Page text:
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Why Use Dynamic SQL?

To process most dynamic SQL statements, you use the EXECUTE IMMEDIATE statement. To process a multi-row query (SELECT statement), you use the OPEN-FOR, FETCH, and CLOSE statements.

Why Use Dynamic SQL?

You need dynamic SQL in the following situations:

You want to execute a SQL data definition statement (such as CREATE), a data control statement (such as GRANT), or a session control statement (such as ALTER SESSION). Unlike INSERT, UPDATE, and DELETE statements, these statements cannot be included directly in a PL/SQL program.

You want more flexibility. For example, you might want to pass the name of a schema object as a parameter to a procedure. You might want to build different search conditions for the WHERE clause of a SELECT statement.

You want to issue a query where you do not know the number, names, or datatypes of the columns in advance. In this case, you use the DBMS_SQL package rather than the OPEN-FOR statement.

If you have older code that uses the DBMS_SQL package, the techniques described in this chapter using EXECUTE IMMEDIATE and OPEN-FOR generally provide better performance, more readable code, and extra features such as support for objects and collections. (For a comparison with DBMS_SQL, see Oracle Database Application Developer's Guide - Fundamentals.)

Using the EXECUTE IMMEDIATE Statement

The EXECUTE IMMEDIATE statement prepares (parses) and immediately executes a dynamic SQL statement or an anonymous PL/SQL block.

The main argument to EXECUTE IMMEDIATE is the string containing the SQL statement to execute. You can build up the string using concatenation, or use a predefined string.

Except for multi-row queries, the dynamic string can contain any SQL statement (without the final semicolon) or any PL/SQL block (with the final semicolon). The string can also contain placeholders, arbitrary names preceded by a colon, for bind arguments. In this case, you specify which PL/SQL variables correspond to the placeholders with the INTO, USING, and RETURNING INTO clauses.

You can only use placeholders in places where you can substitute variables in the SQL statement, such as conditional tests in WHERE clauses. You cannot use placeholders for the names of schema objects. For the right way, see "Passing Schema Object Names As Parameters" on page 7-9.

Used only for single-row queries, the INTO clause specifies the variables or record into which column values are retrieved. For each value retrieved by the query, there must be a corresponding, type-compatible variable or field in the INTO clause.

Used only for DML statements that have a RETURNING clause (without a BULK COLLECT clause), the RETURNING INTO clause specifies the variables into which column values are returned. For each value returned by the DML statement, there must be a corresponding, type-compatible variable in the RETURNING INTO clause.

You can place all bind arguments in the USING clause. The default parameter mode is IN. For DML statements that have a RETURNING clause, you can place OUT arguments in the RETURNING INTO clause without specifying the parameter mode. If you use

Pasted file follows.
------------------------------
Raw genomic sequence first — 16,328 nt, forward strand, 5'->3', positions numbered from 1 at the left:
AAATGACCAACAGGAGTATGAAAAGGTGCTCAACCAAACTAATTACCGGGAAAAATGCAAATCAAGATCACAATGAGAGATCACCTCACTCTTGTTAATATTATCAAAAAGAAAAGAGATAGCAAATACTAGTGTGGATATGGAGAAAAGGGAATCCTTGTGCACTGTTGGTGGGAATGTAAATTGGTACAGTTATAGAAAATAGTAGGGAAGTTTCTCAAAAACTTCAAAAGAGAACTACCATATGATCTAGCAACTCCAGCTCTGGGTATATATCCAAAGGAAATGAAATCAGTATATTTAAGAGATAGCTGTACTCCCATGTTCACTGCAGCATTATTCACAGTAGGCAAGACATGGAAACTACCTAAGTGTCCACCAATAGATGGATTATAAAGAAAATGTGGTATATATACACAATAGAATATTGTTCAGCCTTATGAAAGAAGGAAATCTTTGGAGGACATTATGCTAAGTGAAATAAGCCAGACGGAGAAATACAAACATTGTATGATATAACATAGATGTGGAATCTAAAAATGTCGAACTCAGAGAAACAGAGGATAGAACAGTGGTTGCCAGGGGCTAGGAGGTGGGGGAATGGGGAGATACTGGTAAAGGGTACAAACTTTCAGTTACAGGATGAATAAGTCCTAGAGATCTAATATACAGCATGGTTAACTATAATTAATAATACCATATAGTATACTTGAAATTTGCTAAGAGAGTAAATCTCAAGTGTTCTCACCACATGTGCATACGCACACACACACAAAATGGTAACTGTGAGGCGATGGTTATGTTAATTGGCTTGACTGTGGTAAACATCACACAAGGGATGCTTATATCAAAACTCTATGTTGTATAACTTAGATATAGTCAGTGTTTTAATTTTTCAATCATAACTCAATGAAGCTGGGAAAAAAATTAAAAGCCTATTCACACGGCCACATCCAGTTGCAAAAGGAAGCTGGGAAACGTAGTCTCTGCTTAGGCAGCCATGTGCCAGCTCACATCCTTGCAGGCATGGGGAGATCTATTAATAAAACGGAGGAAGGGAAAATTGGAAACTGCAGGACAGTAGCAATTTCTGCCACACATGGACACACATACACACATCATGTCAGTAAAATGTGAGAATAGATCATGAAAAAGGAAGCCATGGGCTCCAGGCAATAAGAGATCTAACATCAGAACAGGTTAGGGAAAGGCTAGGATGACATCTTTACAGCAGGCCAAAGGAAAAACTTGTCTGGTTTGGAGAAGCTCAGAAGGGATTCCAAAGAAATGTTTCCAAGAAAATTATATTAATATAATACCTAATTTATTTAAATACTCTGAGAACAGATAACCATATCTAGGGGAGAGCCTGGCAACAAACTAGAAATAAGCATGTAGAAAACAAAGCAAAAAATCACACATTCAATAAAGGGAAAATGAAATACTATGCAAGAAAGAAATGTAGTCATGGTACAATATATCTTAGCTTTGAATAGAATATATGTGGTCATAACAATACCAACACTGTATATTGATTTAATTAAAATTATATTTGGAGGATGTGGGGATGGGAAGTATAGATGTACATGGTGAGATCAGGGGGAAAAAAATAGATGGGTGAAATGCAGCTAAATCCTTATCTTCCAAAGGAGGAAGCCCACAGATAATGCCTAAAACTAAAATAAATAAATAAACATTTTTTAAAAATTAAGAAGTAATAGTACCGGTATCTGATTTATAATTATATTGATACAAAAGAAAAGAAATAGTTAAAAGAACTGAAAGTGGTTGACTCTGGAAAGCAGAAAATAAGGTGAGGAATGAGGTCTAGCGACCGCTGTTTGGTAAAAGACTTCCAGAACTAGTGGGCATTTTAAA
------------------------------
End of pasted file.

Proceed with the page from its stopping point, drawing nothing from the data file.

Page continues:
7-2 PL/SQL User's Guide and Reference

Using the EXECUTE IMMEDIATE Statement

both the USING clause and the RETURNING INTO clause, the USING clause can contain only IN arguments.

At run time, bind arguments replace corresponding placeholders in the dynamic string. Every placeholder must be associated with a bind argument in the USING clause and/or RETURNING INTO clause. You can use numeric, character, and string literals as bind arguments, but you cannot use Boolean literals (TRUE, FALSE, and NULL). To pass nulls to the dynamic string, you must use a workaround. See "Passing Nulls to Dynamic SQL" on page 7-10.

Dynamic SQL supports all the SQL datatypes. For example, define variables and bind arguments can be collections, LOBs, instances of an object type, and refs.

As a rule, dynamic SQL does not support PL/SQL-specific types. For example, define variables and bind arguments cannot be Booleans or associative arrays. The only exception is that a PL/SQL record can appear in the INTO clause.

You can execute a dynamic SQL statement repeatedly using new values for the bind arguments. However, you incur some overhead because EXECUTE IMMEDIATE re-prepares the dynamic string before every execution.

Example 7–1 Some Examples of Dynamic SQL

The following PL/SQL block contains several examples of dynamic SQL:

DECLARE

 

sql_stmt

VARCHAR2(200);

plsql_block

VARCHAR2(500);

emp_id

NUMBER(4) := 7566;

salary

NUMBER(7,2);

dept_id

NUMBER(2) := 50;

dept_name

VARCHAR2(14) := ’PERSONNEL’;

location

VARCHAR2(13) := ’DALLAS’;

emp_rec

emp%ROWTYPE;

BEGIN

 

EXECUTE IMMEDIATE ’CREATE TABLE bonus (id NUMBER, amt NUMBER)’; sql_stmt := ’INSERT INTO dept VALUES (:1, :2, :3)’;

EXECUTE IMMEDIATE sql_stmt USING dept_id, dept_name, location; sql_stmt := ’SELECT * FROM emp WHERE empno = :id’;

EXECUTE IMMEDIATE sql_stmt INTO emp_rec USING emp_id; plsql_block := ’BEGIN emp_pkg.raise_salary(:id, :amt); END;’; EXECUTE IMMEDIATE plsql_block USING 7788, 500;

sql_stmt := ’UPDATE emp SET sal = 2000 WHERE empno = :1 RETURNING sal INTO :2’;

EXECUTE IMMEDIATE sql_stmt USING emp_id RETURNING INTO salary; EXECUTE IMMEDIATE ’DELETE FROM dept WHERE deptno = :num’

USING dept_id;

EXECUTE IMMEDIATE ’ALTER SESSION SET SQL_TRACE TRUE’; END;

/

Example 7–2 Dynamic SQL Procedure that Accepts Table Name and WHERE Clause

In the example below, a standalone procedure accepts the name of a database table and an optional WHERE-clause condition. If you omit the condition, the procedure deletes all rows from the table. Otherwise, the procedure deletes only those rows that meet the condition.

CREATE OR REPLACE PROCEDURE delete_rows ( table_name IN VARCHAR2,

Performing SQL Operations with Native Dynamic SQL 7-3

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